Reduction of the kernel function in the Fourier transform in this manner slightly degrades the accuracy of the Fourier transform outputs. However, under certain conditions, such degradation is tolerable. FIGS. 1 through 5 illustrate typical results achieved with the present invention by way of signals found in, for example, a global positioning system receiver. FIGS. 1a through 5a show the results obtained from a conventional unabbreviated Fourier transform operation, an operation without the kernel function assigned a single binary-bit, the kernel function in the drawings having a large number of bits, i.e. 32 bits, and with the input data being comprised of a successively differing number of bits. FIGS. 1b through 5b show the results obtained from the same input data with the Fourier transform operation having a kernel function assigned a single binary-bit in the manner of the present invention. The number of data bits assigned to the input data varies from six in FIG. 1 down to one in FIG. 5. In FIGS. 1 through 5, the left-hand side or x-axis of the graph represents amplitude and the horizontal line or y-axis represents frequency.
The simplified embodiment of Fourier transform kernel functions accomplished by the present invention can reasonably be depicted to result in some degradation in the transformed signals. On significant aspect of this degradation appears in the form of the transform induced spurious responses in the output signal. Such responses are considered in the following paragraphs and illustrated in FIGS. 1 through 5 of the drawings.
In FIG. 1a the conventional Fourier transform together with a signal of 6 input data bits provides output having no noticeable spurious responses, but in FIG. 1b the fast Fourier transform representation with a one binary-bit kernel function with a signal of 6 input data bits generates several spurious responses with the most notable being shown at 100, 101, 102 and 103. FIGS. 2b and 3b with input signals having of 4 and 3 data bits, respectively, produces fast Fourier transform representations with noticeable spurious responses at 200, 201 and 202 and 300 and 301, respectively, relative to the conventional Fourier transform representations of FIGS. 2a and 3a. In contrast to the Fourier transform representations of FIGS. 1 through 3 with 6, 4 and 3 input data bits, respectively, the Fourier transform representations of FIGS. 4 and 5 have input signal data with 2 bits and 1 bit, respectively, and most notably the spurious responses are similar for Fourier transform representations with and without a single binary-bit kernel function.
FIGS. 1 through 5 illustrate that for input data having many bits, the Fourier transform representations employing a conventional kernel function are significantly different from the Fourier transform representations produced using a single binary-bit kernel function. When the input data has 1 or 2 bits, however, the difference in the Fourier transform representations using a conventional kernel function with a random number of bits and using a single binary-bit kernel function are less noticeable. Thus, when data input to the Fourier transform operation of the present invention has a very small number of bits, using a single binary-bit kernel function may generate acceptable results. For example, in global positioning system receivers, the input data usually contains 1 or 2 bits, and a Fourier transformation representation using a single binary-bit kernel function is acceptable. Also, in an electronic warfare receiver where input data can be a single binary bit, a Fourier transform representation using a single binary-bit kernel function is probably acceptable.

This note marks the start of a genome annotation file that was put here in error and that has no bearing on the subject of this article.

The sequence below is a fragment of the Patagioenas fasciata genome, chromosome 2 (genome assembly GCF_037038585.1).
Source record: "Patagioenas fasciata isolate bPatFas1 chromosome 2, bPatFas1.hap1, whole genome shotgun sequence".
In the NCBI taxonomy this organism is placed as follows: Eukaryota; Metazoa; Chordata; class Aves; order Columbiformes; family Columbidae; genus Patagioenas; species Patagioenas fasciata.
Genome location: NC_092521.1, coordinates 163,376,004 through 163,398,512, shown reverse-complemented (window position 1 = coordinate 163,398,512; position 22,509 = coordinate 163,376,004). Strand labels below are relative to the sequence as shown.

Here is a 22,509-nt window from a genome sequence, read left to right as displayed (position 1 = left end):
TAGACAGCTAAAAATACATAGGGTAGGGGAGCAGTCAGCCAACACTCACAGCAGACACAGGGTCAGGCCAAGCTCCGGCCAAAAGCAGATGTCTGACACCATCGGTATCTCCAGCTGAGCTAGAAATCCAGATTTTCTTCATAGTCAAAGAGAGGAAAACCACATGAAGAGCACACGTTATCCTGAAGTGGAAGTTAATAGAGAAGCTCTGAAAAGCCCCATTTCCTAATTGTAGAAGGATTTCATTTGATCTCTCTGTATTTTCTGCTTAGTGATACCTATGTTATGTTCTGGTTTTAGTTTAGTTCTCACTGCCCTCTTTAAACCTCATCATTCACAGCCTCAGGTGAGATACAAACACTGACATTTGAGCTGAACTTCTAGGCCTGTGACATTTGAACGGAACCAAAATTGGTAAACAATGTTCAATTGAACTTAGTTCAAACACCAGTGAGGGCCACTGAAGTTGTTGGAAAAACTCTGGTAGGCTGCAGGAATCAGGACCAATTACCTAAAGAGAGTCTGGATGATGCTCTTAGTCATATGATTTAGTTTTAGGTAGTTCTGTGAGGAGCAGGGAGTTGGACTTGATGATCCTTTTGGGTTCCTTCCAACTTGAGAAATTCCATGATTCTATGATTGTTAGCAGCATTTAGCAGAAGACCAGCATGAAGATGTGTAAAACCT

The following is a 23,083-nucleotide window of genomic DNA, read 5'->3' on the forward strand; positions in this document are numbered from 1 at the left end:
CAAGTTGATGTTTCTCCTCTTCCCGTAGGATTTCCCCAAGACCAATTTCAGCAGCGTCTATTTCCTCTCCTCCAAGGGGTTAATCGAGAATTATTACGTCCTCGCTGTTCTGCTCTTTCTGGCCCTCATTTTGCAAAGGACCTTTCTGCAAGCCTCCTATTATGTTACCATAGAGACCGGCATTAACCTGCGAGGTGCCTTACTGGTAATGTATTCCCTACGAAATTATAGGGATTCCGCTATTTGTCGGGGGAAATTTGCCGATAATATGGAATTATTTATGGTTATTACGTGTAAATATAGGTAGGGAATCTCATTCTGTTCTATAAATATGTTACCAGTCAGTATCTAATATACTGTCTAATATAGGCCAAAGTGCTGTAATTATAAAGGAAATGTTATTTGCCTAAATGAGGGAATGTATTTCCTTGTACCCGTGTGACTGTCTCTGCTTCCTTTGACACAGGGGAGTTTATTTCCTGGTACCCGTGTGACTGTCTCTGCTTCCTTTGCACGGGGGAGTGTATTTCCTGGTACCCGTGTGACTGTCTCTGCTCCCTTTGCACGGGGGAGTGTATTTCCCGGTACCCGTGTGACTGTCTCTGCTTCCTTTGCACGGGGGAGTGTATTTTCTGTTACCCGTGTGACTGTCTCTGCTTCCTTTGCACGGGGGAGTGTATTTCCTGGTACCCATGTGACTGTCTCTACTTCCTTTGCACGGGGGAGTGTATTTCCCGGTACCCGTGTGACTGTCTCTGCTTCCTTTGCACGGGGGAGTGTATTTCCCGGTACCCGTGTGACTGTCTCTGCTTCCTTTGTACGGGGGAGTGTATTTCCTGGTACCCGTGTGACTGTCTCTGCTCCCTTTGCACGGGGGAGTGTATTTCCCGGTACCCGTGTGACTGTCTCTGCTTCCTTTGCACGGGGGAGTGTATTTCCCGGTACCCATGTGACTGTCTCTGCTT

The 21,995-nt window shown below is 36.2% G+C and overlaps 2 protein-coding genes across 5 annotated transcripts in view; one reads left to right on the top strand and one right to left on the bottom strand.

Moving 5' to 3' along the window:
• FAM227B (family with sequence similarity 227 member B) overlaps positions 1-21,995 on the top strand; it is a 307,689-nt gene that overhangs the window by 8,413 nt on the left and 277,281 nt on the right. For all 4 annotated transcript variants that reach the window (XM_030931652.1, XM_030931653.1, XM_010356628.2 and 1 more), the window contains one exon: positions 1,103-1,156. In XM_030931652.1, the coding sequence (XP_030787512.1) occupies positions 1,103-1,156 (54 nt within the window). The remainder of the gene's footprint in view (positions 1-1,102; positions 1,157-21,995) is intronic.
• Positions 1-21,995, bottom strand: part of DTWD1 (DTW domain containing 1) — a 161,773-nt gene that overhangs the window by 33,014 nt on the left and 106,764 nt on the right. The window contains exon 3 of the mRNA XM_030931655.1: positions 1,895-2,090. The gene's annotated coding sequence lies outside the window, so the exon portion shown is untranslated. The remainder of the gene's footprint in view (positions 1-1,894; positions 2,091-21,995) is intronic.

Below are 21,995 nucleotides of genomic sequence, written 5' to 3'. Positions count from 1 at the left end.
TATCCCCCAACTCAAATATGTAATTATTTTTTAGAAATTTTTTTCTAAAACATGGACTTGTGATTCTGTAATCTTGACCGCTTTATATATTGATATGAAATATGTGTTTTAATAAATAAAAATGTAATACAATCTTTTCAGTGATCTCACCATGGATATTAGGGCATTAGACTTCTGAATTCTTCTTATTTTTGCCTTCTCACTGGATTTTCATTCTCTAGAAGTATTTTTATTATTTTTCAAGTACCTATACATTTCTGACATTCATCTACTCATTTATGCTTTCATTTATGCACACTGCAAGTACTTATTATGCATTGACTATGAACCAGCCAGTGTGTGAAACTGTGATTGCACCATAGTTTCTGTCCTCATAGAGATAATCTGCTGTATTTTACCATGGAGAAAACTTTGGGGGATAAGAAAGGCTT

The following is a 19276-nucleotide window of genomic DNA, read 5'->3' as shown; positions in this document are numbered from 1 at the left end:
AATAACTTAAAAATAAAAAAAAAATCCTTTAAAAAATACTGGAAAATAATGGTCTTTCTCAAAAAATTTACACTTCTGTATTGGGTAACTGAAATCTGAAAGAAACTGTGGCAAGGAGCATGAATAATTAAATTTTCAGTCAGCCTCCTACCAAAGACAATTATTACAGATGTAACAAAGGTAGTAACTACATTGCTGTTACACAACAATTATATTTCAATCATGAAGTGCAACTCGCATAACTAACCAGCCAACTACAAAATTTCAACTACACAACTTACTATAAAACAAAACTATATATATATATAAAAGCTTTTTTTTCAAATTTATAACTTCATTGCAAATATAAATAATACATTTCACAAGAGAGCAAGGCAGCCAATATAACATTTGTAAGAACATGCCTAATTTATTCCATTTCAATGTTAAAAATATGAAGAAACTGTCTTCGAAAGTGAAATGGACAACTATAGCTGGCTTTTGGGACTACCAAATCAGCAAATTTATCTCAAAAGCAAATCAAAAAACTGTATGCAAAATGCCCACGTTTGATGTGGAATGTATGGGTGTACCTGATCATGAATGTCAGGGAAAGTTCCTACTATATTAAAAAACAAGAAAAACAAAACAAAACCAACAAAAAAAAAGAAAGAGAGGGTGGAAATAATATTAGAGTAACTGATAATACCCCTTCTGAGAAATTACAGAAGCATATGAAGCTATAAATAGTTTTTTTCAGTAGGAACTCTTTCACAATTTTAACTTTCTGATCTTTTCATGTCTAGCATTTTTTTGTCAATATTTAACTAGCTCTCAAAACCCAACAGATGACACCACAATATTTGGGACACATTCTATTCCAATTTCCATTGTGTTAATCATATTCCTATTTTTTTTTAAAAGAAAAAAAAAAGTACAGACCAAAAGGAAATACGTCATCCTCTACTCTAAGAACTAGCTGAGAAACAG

FIGS. 1 through 5 also illustrate that the peak amplitude of the signal associated with a given input frequency is maintained regardless of whether a conventional or a single binary-bit kernel function is employed. Thus, if the peak amplitude of the frequency is the only desired information, as in some types of electronic warfare receivers, a Fourier transformation employing a single binary-bit kernel function is acceptable. However, the present invention is not appropriate when it is desired to measure more than two signals in the frequency domain because the dynamic range will be limited by spurious responses generated in a Fourier transform representation using a single binary-bit kernel function.
Our prior work has attempted to simplify processing of the Fourier transformation by assigning the input data x(n) of Eq. 1 a single binary-bit value. The limitations of that approach are that the Fourier generated output and, accordingly, performance of the associated receiver is somewhat unsatisfactory unless the input data is assigned at least a two-bit value. Further, the kernel function still remains as part of the Fourier transform equation and was difficult to implement into hardware when not assigned a single binary-bit value. By contrast, the present invention with a kernel function having a single binary-bit value is implemented into hardware using only adders and the input data may assume as low as a one-bit value and produce satisfactory results, both of these features greatly simplifying the invention over prior implementations.
While the apparatus and method herein described constitute a preferred embodiment of the invention, it is to be understood that the invention is not limited to this precise form of apparatus or method and that changes may be made therein without departing from the scope of the invention which is defined in the appended claims.
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|Sep 29, 1997||AS||Assignment|
Owner name: AIR FORCE, UNITED STATES, OHIO
Free format text: ASSIGNMENT OF ASSIGNORS INTEREST;ASSIGNOR:SCHAMUS, JOHN J.;REEL/FRAME:008722/0144
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Effective date: 20070629